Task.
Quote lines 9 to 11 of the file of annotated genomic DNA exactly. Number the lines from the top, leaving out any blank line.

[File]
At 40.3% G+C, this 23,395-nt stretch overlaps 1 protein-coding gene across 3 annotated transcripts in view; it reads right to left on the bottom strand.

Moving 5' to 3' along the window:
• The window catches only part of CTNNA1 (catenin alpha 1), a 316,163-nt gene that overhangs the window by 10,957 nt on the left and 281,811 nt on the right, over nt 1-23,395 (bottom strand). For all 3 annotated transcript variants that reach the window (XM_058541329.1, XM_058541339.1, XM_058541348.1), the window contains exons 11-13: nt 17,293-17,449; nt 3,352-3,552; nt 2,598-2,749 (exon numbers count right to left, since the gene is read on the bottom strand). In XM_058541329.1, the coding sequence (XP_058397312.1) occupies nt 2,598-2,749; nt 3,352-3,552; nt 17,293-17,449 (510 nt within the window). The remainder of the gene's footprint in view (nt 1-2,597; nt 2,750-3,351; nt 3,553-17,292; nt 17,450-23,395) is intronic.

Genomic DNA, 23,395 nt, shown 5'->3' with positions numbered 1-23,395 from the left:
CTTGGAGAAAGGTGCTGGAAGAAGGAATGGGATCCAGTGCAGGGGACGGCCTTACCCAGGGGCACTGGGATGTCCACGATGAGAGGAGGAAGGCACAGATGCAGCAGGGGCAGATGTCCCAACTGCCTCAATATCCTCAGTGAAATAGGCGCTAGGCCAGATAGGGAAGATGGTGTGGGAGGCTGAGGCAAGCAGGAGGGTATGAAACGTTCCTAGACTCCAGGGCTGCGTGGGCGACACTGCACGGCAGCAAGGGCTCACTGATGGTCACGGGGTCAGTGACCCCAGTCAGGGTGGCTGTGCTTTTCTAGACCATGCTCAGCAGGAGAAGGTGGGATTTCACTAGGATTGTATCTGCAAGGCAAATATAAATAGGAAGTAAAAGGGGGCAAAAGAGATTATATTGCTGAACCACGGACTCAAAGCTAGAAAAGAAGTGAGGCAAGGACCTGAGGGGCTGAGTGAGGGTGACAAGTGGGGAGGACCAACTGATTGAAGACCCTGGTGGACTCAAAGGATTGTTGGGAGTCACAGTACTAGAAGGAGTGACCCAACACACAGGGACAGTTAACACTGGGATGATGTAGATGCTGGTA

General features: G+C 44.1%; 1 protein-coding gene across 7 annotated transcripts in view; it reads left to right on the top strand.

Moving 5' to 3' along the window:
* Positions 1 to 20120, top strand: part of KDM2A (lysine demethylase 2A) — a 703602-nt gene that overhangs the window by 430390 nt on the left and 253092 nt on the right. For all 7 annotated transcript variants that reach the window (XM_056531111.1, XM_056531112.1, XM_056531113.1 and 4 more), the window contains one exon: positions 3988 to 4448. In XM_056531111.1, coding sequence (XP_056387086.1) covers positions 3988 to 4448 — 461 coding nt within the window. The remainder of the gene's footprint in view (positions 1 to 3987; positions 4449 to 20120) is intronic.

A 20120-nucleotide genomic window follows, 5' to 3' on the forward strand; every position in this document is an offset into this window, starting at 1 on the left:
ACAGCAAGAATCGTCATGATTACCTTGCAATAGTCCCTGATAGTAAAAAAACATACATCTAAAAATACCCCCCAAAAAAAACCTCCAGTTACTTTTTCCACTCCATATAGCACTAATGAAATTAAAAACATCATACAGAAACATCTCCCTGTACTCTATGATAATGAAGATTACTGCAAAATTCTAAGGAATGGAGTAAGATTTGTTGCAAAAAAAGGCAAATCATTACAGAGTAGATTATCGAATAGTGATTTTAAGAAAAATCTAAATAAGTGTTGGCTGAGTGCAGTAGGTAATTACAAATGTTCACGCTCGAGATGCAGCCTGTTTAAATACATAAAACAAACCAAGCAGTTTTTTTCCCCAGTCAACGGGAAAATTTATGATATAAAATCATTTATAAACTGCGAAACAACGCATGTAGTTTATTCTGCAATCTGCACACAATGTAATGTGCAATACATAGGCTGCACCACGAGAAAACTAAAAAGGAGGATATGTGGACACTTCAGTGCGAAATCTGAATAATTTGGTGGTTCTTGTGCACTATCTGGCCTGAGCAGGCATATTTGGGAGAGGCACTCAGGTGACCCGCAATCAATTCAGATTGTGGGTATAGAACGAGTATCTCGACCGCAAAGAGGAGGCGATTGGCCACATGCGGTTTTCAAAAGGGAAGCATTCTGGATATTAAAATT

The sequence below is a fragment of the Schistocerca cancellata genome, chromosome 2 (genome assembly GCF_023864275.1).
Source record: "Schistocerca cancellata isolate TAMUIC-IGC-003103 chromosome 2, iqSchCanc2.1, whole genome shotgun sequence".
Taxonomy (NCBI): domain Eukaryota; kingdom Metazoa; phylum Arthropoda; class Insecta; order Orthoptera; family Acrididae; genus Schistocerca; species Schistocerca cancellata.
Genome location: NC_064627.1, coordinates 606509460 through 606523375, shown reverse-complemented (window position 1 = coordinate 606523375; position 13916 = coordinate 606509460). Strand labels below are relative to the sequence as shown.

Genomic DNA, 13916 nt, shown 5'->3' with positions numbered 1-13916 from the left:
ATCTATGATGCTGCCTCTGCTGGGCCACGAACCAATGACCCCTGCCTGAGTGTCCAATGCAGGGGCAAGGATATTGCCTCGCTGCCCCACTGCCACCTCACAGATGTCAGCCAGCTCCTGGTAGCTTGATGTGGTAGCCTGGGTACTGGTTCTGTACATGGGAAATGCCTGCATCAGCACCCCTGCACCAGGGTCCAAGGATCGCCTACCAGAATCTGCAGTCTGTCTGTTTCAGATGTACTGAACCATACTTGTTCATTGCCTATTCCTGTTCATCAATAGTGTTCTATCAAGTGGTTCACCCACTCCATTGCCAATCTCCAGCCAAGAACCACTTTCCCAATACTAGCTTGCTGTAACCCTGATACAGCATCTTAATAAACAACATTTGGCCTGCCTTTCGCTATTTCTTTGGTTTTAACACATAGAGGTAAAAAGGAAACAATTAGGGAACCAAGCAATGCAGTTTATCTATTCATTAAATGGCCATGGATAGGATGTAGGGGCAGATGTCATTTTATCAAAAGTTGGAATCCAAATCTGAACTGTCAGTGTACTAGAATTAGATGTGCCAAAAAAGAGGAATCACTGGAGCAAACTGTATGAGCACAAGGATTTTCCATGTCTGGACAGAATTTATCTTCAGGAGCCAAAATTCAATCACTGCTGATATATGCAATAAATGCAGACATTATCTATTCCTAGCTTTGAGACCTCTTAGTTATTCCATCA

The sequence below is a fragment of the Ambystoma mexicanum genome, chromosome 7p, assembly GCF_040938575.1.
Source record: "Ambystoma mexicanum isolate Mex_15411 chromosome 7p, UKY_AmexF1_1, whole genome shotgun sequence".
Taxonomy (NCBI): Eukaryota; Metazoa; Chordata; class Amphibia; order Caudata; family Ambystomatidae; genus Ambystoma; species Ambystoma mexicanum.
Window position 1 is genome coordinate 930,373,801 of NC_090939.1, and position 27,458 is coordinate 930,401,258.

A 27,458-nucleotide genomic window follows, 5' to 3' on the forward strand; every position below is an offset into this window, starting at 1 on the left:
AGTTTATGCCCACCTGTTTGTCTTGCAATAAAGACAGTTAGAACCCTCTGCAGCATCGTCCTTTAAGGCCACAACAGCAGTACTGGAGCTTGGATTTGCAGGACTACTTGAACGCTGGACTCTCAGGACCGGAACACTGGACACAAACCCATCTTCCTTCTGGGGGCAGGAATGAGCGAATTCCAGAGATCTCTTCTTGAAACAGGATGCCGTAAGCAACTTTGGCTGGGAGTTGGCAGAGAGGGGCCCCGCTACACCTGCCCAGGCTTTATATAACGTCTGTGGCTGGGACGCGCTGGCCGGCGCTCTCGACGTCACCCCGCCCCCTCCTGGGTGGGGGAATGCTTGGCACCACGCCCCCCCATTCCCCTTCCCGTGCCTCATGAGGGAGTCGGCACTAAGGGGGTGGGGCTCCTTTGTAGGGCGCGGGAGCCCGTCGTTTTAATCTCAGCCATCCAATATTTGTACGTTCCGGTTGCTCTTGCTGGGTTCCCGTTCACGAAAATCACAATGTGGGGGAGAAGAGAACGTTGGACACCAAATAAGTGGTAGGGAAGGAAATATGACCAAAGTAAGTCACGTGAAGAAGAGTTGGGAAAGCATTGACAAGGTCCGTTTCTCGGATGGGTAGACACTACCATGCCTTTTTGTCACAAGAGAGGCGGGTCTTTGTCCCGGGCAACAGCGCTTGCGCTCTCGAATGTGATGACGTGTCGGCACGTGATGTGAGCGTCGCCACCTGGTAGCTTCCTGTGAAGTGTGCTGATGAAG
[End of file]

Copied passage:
A 20120-nucleotide genomic window follows, 5' to 3' on the forward strand; every position in this document is an offset into this window, starting at 1 on the left:
ACAGCAAGAATCGTCATGATTACCTTGCAATAGTCCCTGATAGTAAAAAAACATACATCTAAAAATACCCCCCAAAAAAAACCTCCAGTTACTTTTTCCACTCCATATAGCACTAATGAAATTAAAAACATCATACAGAAACATCTCCCTGTACTCTATGATAATGAAGATTACTGCAAAATTCTAAGGAATGGAGTAAGATTTGTTGCAAAAAAAGGCAAATCATTACAGAGTAGATTATCGAATAGTGATTTTAAGAAAAATCTAAATAAGTGTTGGCTGAGTGCAGTAGGTAATTACAAATGTTCACGCTCGAGATGCAGCCTGTTTAAATACATAAAACAAACCAAGCAGTTTTTTTCCCCAGTCAACGGGAAAATTTATGATATAAAATCATTTATAAACTGCGAAACAACGCATGTAGTTTATTCTGCAATCTGCACACAATGTAATGTGCAATACATAGGCTGCACCACGAGAAAACTAAAAAGGAGGATATGTGGACACTTCAGTGCGAAATCTGAATAATTTGGTGGTTCTTGTGCACTATCTGGCCTGAGCAGGCATATTTGGGAGAGGCACTCAGGTGACCCGCAATCAATTCAGATTGTGGGTATAGAACGAGTATCTCGACCGCAAAGAGGAGGCGATTGGCCACATGCGGTTTTCAAAAGGGAAGCATTCTGGATATTAAAATT

The sequence below is a fragment of the Schistocerca cancellata genome, chromosome 2 (genome assembly GCF_023864275.1).